July 7, 1911: The Fur Seal Treaty of 1911 is signed

In 1872 Henry Wood Elliott, a young artist-naturalist, travelled to Alaska’s Pribilof Islands on behalf of the Treasury Department to study the fur seals and to oversee the fur seal harvest. Since the United States government received significant royalties from the trade in seal skins, Elliot’s objective was to determine the most profitable manner of managing the Pribilof Island seal herds to maintain a sustainable harvest.


Elliott estimated four million seals lived around the islands, and he concluded from his studies that 100,000 bachelor males per year could be harvested without undermining sustainability. The United States had leased harvesting rights to the Alaska Commercial Company and declared the open waters of the eastern Bering Sea off-limits to sealers from any nation. Rather than protecting the seals, these actions led to offshore, open water sealing by other nations.

The most valuable commercial pelts came from three-year-old bachelor seals. However, in the rush for profit, the harvests started taking females and immature males as well. Shooting females was particularly destructive as three seals were effectively killed–the female, a nursing pup ashore in the rookeries, and a seal embryo.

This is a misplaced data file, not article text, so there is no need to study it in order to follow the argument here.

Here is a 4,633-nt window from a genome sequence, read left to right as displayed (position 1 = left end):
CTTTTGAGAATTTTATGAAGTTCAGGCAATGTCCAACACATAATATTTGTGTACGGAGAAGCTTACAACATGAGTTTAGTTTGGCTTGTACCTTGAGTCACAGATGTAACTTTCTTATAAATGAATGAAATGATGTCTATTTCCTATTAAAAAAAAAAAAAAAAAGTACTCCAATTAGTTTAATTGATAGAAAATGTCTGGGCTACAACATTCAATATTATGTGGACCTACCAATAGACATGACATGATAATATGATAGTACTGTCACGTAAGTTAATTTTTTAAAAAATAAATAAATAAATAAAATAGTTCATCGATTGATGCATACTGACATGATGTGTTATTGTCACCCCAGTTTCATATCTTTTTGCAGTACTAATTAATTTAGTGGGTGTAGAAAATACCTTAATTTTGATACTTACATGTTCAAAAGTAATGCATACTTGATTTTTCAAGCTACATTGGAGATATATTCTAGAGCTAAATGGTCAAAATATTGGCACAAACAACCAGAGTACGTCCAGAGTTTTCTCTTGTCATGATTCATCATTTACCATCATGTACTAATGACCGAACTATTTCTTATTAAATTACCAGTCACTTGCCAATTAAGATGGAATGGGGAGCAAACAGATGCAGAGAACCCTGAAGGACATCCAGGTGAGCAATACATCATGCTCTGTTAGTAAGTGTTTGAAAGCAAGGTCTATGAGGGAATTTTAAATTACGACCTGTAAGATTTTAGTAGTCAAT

Elliott returned several times to the Pribilofs and became outraged at the government officials and commercial interests who were allowing the seal herds to be decimated. As a result, he became an untiring advocate of the fur seal. In 1905 he partnered with Secretary of State John Hay to draft a treaty for managing the seal herds. Unfortunately, Hay died and it was not until July 1911 when the four nations most active in sealing – Russia, Japan, Great Britain, and the U.S. – were sufficiently shocked and revolted by the slaughter to sign a treaty outlawing open water sealing and accept on-shore management of the herds.

The Fur Seal Treaty of 1911 was the first international treaty to address the issue of wildlife conservation and represented “a major victory for the conservation of natural resources, a signal triumph of diplomacy…, and a landmark in the history of international cooperation.”



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